The information the Conservatives leaked to David Cochrane Tuesday on the budget update confirmed the extent to which they are actually the ones who have been running the finance department as if it was a ministry of magic.
The cash deficit this year looks like it will wind up being almost $3.0 billion. Bear in mind that the budget the Conservatives introduced last spring called for a 12% increase in spending - although they talked about restraint - and for borrowing $2.1 billion to cover a record deficit.
Incidentally, the accrual deficit figures leaked to Cochrane by the Tories leave out the $900 million the Conservatives planned to borrow for public works. You need to look at the cash numbers to understand the magnitude of what the Tories did last spring.
If nothing else changes in the budget, like say decreased spending, revenue will be down by about $700 million apparently. That means we are looking at a cash shortfall of about $2.8 billion.
The banks are the largest source of revenue for government this year. In the revised budget estimate, they will probably be supplying almost triple the revenue coming from things like sales tax. Last spring it was only double those amounts.
In case you ever doubted it before, Wednesday also confirmed that the folks in the media and elsewhere who have been obsessing about the Liberals’ budget plans really don’t have much of an idea what is going on. Reporters asked Ball if he was sticking to his commitment to reverse the Conservatives’ planned hike in the harmonised sales tax now that we know the revised budget estimates.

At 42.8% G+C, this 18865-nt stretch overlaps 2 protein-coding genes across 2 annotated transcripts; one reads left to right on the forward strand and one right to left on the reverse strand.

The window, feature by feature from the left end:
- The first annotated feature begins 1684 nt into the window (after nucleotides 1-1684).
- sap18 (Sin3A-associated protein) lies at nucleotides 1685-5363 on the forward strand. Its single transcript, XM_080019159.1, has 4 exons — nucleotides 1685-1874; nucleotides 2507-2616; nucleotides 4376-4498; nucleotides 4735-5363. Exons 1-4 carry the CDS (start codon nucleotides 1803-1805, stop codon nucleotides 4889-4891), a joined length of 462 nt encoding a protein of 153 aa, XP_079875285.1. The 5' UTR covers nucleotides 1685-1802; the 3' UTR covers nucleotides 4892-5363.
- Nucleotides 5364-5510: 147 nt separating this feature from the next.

Ball quite rightly blew off the premise that the numbers the Conservatives leaked to Cochrane were right. Ball hadn’t even had the detailed briefing, after all. The new administration will likely take a detailed briefing and ask a lot of hard questions before releasing any information publicly. They’ll also discuss their own plans in more detail, even if some of the reporters don’t quite understand what the Liberals have already talked about without being spoon-fed a technical briefing.
After all, even if you look at the actual budget numbers from last spring you’d understand why the obsession with the HST cut borders on the silly. The forecast deficit was $2.1 billion. The HST hike would only bring in $200 million a year, assuming that retail sales didn’t drop due to the hike or due to a downturn in the economy generally. When you are talking deficits the size of the one Paul Davis planned to deliver, a 10% change is frigging at the margins. Now that the deficit is 50% higher again than what Davis originally planned, the $200 million is an even smaller issue.
After that, things just get funny. The ballooning deficit is caused “by the slumping oil economy” according to Cochrane. Nonsense. it’s caused by the Conservatives’ plan to spend $2.1 billion more than the government estimated it would take in. It’s caused by a 12% increase in spending when oil revenues were falling. It’s caused by relying on the laughable assumption that oil prices would climb when there was plenty of reason to fear that oil prices would fall.
Talk about budgeting by magic wand. The Conservatives’ Wingardium leviosa, turned out to be more Riddikulus than anyone might have feared.
These are not exactly folks with a track record of producing reliable analysis. MacDonald was badly wrong about the 2003 deal on Muskrat Falls and, well, let’s just say Cochrane is a very brave move by Cochrane to to quote a string of Kathy Dunderdale era talking points on sound financial management and expect people to take him seriously.